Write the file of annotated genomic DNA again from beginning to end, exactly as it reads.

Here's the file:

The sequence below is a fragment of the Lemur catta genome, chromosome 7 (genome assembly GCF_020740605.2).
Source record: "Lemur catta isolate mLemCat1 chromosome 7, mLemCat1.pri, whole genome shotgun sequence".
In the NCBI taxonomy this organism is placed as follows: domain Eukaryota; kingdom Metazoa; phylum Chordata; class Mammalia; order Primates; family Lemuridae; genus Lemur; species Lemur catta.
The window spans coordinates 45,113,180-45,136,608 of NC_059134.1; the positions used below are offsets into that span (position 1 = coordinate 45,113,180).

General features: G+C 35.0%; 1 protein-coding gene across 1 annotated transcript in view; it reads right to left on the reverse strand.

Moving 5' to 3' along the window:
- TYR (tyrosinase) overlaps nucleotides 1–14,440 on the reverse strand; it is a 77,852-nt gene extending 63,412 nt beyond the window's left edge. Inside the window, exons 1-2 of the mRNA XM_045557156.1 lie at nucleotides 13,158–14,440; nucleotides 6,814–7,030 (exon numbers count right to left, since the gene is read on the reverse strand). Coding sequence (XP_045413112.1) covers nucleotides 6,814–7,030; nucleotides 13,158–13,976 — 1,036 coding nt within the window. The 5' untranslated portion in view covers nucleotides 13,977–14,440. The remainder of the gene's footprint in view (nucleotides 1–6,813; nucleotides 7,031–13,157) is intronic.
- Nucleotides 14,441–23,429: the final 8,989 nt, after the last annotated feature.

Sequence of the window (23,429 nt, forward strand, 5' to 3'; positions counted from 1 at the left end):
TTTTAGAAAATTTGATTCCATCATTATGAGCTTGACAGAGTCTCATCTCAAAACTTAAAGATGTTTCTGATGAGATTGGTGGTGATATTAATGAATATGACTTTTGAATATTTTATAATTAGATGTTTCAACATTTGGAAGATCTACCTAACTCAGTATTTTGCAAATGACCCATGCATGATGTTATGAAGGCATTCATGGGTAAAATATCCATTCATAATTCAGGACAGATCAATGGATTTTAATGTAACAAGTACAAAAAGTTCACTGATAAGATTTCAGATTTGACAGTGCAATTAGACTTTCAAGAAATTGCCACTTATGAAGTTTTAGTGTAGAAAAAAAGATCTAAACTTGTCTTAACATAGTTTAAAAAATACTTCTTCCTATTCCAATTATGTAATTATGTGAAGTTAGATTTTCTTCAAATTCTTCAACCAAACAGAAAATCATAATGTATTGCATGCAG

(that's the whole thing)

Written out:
The sequence below is a fragment of the Lemur catta genome, chromosome 7 (genome assembly GCF_020740605.2).
Source record: "Lemur catta isolate mLemCat1 chromosome 7, mLemCat1.pri, whole genome shotgun sequence".
In the NCBI taxonomy this organism is placed as follows: domain Eukaryota; kingdom Metazoa; phylum Chordata; class Mammalia; order Primates; family Lemuridae; genus Lemur; species Lemur catta.
The window spans coordinates 45,113,180-45,136,608 of NC_059134.1; the positions used below are offsets into that span (position 1 = coordinate 45,113,180).

General features: G+C 35.0%; 1 protein-coding gene across 1 annotated transcript in view; it reads right to left on the reverse strand.

Moving 5' to 3' along the window:
- TYR (tyrosinase) overlaps nucleotides 1–14,440 on the reverse strand; it is a 77,852-nt gene extending 63,412 nt beyond the window's left edge. Inside the window, exons 1-2 of the mRNA XM_045557156.1 lie at nucleotides 13,158–14,440; nucleotides 6,814–7,030 (exon numbers count right to left, since the gene is read on the reverse strand). Coding sequence (XP_045413112.1) covers nucleotides 6,814–7,030; nucleotides 13,158–13,976 — 1,036 coding nt within the window. The 5' untranslated portion in view covers nucleotides 13,977–14,440. The remainder of the gene's footprint in view (nucleotides 1–6,813; nucleotides 7,031–13,157) is intronic.
- Nucleotides 14,441–23,429: the final 8,989 nt, after the last annotated feature.

Sequence of the window (23,429 nt, forward strand, 5' to 3'; positions counted from 1 at the left end):
TTTTAGAAAATTTGATTCCATCATTATGAGCTTGACAGAGTCTCATCTCAAAACTTAAAGATGTTTCTGATGAGATTGGTGGTGATATTAATGAATATGACTTTTGAATATTTTATAATTAGATGTTTCAACATTTGGAAGATCTACCTAACTCAGTATTTTGCAAATGACCCATGCATGATGTTATGAAGGCATTCATGGGTAAAATATCCATTCATAATTCAGGACAGATCAATGGATTTTAATGTAACAAGTACAAAAAGTTCACTGATAAGATTTCAGATTTGACAGTGCAATTAGACTTTCAAGAAATTGCCACTTATGAAGTTTTAGTGTAGAAAAAAAGATCTAAACTTGTCTTAACATAGTTTAAAAAATACTTCTTCCTATTCCAATTATGTAATTATGTGAAGTTAGATTTTCTTCAAATTCTTCAACCAAACAGAAAATCATAATGTATTGCATGCAG